- All archaeological fieldwork is embodied and emplaced. The position and role of researcher needs to be questioned as part of research process (i.e. role of researcher in heritage formation)
- To investigate the social and cultural processes involved in making heritage in rural Cyprus
- To merge archaeological, ethnographic and participant-based methods and resultant datasets to address the relationship between human interaction and the formation of heritage values
- To examine how local heritage values articulate with wider national and European heritage narratives
- To develop strategies for initiating knowledge transfer between archaeological projects and local communities, thus making archaeology relevant to contemporary society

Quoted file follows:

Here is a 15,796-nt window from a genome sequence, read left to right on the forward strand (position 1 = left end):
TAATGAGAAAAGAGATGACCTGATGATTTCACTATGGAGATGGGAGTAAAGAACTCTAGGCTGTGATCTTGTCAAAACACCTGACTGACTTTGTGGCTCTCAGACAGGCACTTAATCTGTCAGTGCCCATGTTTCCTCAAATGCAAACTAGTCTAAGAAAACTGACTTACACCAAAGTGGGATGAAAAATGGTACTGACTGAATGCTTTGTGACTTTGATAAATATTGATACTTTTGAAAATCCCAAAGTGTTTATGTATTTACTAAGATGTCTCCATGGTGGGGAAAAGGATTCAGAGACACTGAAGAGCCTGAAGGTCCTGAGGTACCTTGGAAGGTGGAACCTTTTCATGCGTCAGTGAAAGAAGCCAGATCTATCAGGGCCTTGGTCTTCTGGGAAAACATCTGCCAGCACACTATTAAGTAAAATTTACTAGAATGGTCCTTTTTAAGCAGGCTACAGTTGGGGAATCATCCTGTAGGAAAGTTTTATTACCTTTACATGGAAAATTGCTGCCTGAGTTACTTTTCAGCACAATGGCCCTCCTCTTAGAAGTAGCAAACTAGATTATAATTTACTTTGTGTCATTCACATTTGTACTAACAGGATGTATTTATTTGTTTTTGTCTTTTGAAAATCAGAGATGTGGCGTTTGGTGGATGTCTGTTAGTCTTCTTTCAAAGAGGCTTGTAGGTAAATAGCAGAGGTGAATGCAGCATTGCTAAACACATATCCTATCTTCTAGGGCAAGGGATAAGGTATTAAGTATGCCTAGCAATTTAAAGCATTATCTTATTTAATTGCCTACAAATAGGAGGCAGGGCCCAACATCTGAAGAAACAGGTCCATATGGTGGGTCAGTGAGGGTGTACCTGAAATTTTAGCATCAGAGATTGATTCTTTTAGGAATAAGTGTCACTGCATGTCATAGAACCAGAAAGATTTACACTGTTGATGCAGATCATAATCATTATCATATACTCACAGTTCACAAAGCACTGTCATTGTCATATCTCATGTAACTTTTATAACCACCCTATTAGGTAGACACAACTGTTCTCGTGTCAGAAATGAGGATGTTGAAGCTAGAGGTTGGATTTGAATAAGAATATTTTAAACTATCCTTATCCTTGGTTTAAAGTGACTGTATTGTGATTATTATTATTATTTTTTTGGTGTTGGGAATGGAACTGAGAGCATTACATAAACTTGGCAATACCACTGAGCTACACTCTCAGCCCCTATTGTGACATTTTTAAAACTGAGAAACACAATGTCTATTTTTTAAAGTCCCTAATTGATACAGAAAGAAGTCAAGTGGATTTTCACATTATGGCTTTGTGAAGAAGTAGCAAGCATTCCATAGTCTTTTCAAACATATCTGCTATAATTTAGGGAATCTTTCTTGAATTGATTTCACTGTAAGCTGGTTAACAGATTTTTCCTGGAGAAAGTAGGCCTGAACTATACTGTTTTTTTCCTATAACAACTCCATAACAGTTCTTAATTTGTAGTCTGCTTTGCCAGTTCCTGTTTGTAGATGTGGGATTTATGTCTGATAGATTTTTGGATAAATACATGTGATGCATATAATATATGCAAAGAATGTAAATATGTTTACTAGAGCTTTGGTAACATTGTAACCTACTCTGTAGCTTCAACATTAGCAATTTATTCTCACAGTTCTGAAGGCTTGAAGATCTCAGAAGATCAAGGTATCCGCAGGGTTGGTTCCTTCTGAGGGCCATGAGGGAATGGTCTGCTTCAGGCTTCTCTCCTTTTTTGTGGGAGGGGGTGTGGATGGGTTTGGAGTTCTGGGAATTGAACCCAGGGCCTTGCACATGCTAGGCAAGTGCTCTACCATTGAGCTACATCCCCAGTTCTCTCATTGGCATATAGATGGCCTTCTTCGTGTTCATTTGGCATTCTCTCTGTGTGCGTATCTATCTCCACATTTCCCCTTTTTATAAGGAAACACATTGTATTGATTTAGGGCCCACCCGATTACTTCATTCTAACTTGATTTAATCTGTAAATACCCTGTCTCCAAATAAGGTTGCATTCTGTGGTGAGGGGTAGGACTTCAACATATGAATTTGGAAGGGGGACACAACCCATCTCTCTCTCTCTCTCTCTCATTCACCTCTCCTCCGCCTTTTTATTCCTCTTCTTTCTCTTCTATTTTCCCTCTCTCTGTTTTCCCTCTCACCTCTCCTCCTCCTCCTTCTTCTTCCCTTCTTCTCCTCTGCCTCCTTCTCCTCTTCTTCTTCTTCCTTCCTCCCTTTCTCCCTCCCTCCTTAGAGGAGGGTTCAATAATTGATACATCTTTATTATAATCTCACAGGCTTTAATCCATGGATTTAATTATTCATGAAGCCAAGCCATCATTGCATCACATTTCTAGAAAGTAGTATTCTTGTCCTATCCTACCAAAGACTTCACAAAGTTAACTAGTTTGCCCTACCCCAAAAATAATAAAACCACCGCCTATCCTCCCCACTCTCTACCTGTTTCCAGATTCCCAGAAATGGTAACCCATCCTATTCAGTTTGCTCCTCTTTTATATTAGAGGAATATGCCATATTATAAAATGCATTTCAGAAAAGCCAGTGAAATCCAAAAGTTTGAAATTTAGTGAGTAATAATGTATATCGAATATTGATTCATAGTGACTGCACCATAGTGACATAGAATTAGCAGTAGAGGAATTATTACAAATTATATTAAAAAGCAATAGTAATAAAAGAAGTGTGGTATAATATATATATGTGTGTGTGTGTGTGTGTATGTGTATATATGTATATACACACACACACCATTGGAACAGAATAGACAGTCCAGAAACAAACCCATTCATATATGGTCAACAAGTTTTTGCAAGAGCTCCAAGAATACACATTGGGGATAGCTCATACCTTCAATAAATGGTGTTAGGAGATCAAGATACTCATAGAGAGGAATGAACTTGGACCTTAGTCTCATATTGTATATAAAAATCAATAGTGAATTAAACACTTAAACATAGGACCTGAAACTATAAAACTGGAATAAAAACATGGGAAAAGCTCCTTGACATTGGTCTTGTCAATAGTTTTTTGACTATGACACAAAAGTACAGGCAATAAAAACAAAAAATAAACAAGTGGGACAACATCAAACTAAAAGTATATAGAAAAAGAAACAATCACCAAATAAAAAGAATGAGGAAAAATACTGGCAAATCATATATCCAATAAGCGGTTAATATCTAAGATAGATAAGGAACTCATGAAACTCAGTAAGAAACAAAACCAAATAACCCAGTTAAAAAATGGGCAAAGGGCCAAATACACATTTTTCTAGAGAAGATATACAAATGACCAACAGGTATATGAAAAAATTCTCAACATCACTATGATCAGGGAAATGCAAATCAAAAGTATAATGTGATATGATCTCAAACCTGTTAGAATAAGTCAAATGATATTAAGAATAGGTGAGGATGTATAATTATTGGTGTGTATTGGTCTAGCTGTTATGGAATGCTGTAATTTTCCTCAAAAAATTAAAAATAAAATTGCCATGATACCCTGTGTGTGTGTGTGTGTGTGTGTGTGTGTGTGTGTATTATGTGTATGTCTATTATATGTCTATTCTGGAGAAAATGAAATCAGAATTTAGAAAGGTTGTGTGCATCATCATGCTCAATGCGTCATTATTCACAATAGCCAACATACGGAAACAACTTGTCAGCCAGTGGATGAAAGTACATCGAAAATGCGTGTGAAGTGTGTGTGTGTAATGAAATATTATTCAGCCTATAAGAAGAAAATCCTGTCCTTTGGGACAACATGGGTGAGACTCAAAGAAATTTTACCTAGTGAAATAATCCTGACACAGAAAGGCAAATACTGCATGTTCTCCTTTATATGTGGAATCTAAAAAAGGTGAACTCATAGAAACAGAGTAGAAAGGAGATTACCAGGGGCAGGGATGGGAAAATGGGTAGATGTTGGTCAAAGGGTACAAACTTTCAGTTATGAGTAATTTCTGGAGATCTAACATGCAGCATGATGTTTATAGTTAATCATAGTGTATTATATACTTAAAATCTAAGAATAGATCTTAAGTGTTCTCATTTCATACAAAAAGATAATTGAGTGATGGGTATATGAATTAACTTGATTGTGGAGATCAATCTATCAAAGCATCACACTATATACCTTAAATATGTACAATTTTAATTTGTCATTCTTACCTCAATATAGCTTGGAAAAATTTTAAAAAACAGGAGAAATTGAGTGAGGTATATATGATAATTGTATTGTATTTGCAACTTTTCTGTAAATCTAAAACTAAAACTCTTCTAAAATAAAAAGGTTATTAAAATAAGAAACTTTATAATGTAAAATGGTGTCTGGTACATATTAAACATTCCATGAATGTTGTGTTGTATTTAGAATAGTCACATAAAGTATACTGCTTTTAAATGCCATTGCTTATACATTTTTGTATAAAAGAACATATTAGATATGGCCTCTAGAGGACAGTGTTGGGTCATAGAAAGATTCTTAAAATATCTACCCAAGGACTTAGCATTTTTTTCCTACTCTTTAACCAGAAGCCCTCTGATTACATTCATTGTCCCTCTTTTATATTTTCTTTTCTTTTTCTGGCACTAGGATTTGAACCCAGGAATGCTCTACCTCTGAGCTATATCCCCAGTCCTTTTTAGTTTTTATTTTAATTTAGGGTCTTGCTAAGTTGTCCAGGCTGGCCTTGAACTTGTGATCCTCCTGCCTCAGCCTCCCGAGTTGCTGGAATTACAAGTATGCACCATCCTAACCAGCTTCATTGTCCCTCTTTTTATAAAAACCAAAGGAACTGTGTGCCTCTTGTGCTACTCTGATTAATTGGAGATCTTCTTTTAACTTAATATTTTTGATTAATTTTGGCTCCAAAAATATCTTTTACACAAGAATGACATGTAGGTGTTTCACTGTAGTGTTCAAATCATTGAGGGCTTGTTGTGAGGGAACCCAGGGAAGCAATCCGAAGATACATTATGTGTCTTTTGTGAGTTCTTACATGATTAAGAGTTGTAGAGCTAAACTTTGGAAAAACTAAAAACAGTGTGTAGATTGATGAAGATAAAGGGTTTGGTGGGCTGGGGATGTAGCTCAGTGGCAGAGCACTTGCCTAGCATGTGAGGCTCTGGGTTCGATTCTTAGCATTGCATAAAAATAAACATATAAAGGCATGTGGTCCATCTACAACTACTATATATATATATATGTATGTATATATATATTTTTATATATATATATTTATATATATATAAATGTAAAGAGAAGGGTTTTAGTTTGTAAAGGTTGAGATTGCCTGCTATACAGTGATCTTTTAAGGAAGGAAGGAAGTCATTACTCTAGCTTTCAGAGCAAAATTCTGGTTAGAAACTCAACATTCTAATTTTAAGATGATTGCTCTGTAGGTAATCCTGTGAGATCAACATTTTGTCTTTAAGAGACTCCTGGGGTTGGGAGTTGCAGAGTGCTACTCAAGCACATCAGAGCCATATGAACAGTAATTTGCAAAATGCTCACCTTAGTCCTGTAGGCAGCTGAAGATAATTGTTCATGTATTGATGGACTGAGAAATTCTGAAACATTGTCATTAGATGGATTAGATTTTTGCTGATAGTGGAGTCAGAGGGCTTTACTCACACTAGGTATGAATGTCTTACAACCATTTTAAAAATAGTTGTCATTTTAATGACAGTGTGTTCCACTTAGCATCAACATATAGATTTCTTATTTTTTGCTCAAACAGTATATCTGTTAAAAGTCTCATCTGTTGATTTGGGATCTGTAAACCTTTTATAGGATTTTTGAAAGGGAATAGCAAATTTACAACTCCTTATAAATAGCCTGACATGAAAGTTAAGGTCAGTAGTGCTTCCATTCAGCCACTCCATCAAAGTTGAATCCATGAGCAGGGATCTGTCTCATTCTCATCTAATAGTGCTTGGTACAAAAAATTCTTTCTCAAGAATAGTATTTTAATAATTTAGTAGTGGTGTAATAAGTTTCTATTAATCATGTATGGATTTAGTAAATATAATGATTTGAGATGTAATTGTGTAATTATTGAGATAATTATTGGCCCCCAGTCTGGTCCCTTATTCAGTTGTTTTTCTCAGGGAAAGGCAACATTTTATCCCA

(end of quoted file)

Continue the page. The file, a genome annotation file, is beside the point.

- To lay the foundations for future community-based participatory research in Cyprus
Participatory techniques focus on active engagement of communities in the research process. They have the power to enable people to create and exchange knowledge on their own terms. At the same time they illicit the process of heritage-making – the active ‘doing’ of heritage – whether as individuals, small groups or larger community groups. Participatory Employed Photography, Video Walks and Community Mapping were used by community members to explore places, objects and activities of significance to them in their village.
Participant Employed Photography
Photovoice is a community based participatory method developed by Carolyn Wang and Mary Ann Burris (1997) where photographs are used by a marginalised or overlooked community to communicate their concerns to a wider audience of community members and/or policy makers (Gubrium and Harper 2013, 69-72).
Project participants were asked to take photographs of places, activities and things that are meaningful to them in the village and area.
Video walks is similar to the ‘walking with video’ technique. It is a participant-led method where participants are video taped as they share places and activities of significance to them.
Telling the Story of Home